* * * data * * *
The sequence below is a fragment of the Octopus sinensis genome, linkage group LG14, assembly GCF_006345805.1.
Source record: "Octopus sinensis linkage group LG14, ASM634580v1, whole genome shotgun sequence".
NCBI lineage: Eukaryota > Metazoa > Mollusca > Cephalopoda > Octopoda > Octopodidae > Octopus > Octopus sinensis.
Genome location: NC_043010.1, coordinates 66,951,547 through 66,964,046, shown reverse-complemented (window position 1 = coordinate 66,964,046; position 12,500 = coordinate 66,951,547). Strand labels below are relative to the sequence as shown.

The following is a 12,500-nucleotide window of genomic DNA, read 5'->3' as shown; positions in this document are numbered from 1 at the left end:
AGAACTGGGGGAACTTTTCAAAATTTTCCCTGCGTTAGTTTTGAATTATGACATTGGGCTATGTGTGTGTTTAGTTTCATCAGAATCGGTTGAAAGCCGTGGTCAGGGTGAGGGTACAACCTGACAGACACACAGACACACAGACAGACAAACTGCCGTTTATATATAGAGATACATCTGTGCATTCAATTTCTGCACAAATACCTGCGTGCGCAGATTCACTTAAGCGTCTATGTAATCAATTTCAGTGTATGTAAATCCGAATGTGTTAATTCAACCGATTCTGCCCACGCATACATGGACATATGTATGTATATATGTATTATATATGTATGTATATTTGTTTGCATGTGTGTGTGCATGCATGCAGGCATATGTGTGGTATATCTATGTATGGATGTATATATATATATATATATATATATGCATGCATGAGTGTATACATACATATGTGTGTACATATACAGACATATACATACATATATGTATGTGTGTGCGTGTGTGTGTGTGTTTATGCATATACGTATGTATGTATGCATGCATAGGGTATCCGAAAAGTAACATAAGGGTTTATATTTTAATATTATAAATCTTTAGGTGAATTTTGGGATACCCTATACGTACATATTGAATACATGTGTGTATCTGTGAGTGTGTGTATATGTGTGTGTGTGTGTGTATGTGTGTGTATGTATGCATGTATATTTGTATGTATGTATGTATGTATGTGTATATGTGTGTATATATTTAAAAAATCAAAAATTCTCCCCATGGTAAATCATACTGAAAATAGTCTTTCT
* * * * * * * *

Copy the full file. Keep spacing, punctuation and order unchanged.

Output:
The sequence below is a fragment of the Octopus sinensis genome, linkage group LG14, assembly GCF_006345805.1.
Source record: "Octopus sinensis linkage group LG14, ASM634580v1, whole genome shotgun sequence".
NCBI lineage: Eukaryota > Metazoa > Mollusca > Cephalopoda > Octopoda > Octopodidae > Octopus > Octopus sinensis.
Genome location: NC_043010.1, coordinates 66,951,547 through 66,964,046, shown reverse-complemented (window position 1 = coordinate 66,964,046; position 12,500 = coordinate 66,951,547). Strand labels below are relative to the sequence as shown.

The following is a 12,500-nucleotide window of genomic DNA, read 5'->3' as shown; positions in this document are numbered from 1 at the left end:
AGAACTGGGGGAACTTTTCAAAATTTTCCCTGCGTTAGTTTTGAATTATGACATTGGGCTATGTGTGTGTTTAGTTTCATCAGAATCGGTTGAAAGCCGTGGTCAGGGTGAGGGTACAACCTGACAGACACACAGACACACAGACAGACAAACTGCCGTTTATATATAGAGATACATCTGTGCATTCAATTTCTGCACAAATACCTGCGTGCGCAGATTCACTTAAGCGTCTATGTAATCAATTTCAGTGTATGTAAATCCGAATGTGTTAATTCAACCGATTCTGCCCACGCATACATGGACATATGTATGTATATATGTATTATATATGTATGTATATTTGTTTGCATGTGTGTGTGCATGCATGCAGGCATATGTGTGGTATATCTATGTATGGATGTATATATATATATATATATATATATGCATGCATGAGTGTATACATACATATGTGTGTACATATACAGACATATACATACATATATGTATGTGTGTGCGTGTGTGTGTGTGTTTATGCATATACGTATGTATGTATGCATGCATAGGGTATCCGAAAAGTAACATAAGGGTTTATATTTTAATATTATAAATCTTTAGGTGAATTTTGGGATACCCTATACGTACATATTGAATACATGTGTGTATCTGTGAGTGTGTGTATATGTGTGTGTGTGTGTGTATGTGTGTGTATGTATGCATGTATATTTGTATGTATGTATGTATGTATGTGTATATGTGTGTATATATTTAAAAAATCAAAAATTCTCCCCATGGTAAATCATACTGAAAATAGTCTTTCT